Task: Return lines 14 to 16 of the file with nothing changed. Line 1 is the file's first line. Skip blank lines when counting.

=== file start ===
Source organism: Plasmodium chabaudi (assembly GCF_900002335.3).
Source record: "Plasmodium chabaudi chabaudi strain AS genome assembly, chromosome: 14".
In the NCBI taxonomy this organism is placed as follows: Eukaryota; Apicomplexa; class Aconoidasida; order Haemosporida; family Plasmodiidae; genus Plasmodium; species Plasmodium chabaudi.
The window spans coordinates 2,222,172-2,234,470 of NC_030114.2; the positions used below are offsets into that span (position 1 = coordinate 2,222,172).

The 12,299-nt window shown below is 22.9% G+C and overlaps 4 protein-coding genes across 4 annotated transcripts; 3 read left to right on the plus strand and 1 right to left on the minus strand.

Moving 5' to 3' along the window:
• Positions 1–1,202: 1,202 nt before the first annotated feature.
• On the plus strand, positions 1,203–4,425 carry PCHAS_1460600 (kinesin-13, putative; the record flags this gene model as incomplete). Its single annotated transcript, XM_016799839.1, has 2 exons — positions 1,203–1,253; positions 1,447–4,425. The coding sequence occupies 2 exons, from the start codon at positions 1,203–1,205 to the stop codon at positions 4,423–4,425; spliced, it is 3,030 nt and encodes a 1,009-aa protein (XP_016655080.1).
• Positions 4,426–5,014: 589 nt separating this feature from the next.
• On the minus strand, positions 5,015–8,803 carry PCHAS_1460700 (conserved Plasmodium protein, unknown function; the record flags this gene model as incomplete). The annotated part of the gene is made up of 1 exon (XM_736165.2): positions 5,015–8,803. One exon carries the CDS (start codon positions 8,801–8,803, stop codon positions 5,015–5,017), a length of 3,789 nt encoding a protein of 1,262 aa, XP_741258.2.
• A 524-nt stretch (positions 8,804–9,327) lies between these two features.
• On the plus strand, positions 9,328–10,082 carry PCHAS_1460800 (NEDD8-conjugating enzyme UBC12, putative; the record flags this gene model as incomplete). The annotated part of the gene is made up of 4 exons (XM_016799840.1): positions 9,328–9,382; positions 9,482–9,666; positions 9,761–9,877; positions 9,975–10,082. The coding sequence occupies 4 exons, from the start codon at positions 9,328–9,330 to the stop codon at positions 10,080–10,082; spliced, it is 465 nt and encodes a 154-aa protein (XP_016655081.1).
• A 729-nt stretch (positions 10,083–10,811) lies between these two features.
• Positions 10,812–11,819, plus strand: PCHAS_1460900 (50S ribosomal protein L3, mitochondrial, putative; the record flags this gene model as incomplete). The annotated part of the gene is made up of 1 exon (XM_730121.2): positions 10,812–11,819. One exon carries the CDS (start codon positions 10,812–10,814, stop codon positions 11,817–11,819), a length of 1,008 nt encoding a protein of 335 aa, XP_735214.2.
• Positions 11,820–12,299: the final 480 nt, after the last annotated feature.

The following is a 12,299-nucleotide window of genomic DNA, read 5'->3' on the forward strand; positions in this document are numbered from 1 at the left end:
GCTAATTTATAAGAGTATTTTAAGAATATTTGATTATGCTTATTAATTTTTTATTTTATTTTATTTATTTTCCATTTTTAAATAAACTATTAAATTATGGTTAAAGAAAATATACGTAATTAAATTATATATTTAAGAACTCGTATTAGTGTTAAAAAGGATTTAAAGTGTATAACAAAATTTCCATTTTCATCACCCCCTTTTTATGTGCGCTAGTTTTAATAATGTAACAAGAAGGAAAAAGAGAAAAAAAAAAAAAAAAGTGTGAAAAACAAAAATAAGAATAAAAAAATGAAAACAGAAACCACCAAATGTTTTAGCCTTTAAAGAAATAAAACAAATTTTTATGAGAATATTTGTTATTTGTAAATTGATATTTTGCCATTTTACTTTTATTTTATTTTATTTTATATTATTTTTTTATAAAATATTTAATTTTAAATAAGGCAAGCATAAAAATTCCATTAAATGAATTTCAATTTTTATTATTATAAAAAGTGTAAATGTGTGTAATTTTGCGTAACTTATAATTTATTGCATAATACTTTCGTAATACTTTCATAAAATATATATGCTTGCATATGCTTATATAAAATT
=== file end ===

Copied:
• Positions 10,812–11,819, plus strand: PCHAS_1460900 (50S ribosomal protein L3, mitochondrial, putative; the record flags this gene model as incomplete). The annotated part of the gene is made up of 1 exon (XM_730121.2): positions 10,812–11,819. One exon carries the CDS (start codon positions 10,812–10,814, stop codon positions 11,817–11,819), a length of 1,008 nt encoding a protein of 335 aa, XP_735214.2.
• Positions 11,820–12,299: the final 480 nt, after the last annotated feature.

The following is a 12,299-nucleotide window of genomic DNA, read 5'->3' on the forward strand; positions in this document are numbered from 1 at the left end: